Comedian san. We joked and then he would joke even more. Whether it was with a quick word or an oscar winning mime. This guy had all the volunteers in stitches. He had good English too and was proficient enough to joke in it for our benefit. He came from Tago town the next station down the track. He arrived on a mama-charry, one of the standard bicycles everyone had before racers and mountain bikes came on the scene. He was really too hip a person to be seen on one of these. But there he was.Closing in on his mid forties while on the bike, instantly 10 years younger when off. He had his baseball cap on backwards, yellow tinted work glasses and would smoke when every one else did.
We arrived in with pet food and asked if any was needed here before we went out on our rounds. Everyone pointed at him. If we had some to spare that would be nice but if not, not to worry.We gave him a bag each for his two older Shibas and cat. I was a little hesitant because I thought, given that he was volunteering at this place then he, like me, didn't have needs. I thought because he said "only if we had some to spare" that he, like me, didn't have needs. I thought because he was in such an upbeat mood that he like me didn't have needs.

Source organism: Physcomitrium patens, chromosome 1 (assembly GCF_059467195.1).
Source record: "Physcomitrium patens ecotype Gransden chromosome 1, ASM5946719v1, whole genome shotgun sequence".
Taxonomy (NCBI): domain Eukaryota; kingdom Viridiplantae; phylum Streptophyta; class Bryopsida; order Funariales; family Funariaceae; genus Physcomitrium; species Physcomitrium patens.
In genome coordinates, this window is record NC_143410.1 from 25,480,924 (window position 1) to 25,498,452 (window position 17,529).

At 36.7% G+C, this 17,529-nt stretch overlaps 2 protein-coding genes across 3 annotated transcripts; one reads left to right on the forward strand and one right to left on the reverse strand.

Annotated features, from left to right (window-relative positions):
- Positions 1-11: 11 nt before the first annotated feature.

I was wrong. The tsunami came. He held his wheelchair bound grandmother's hand until the water got high enough for him to swim out of the back window of their house, all the while supporting her. They both survived, their house did not. Same fate for his place of work, his car and all his worldly goods. The mamma charry he arrived in on was donated. That was now his sole means of transport.Yet here this young guy was, spending two back breaking days cleaning debris for friend's family. I only discovered his story at the end of the day when we had no food left. We brought extra the next day but he wasn't there.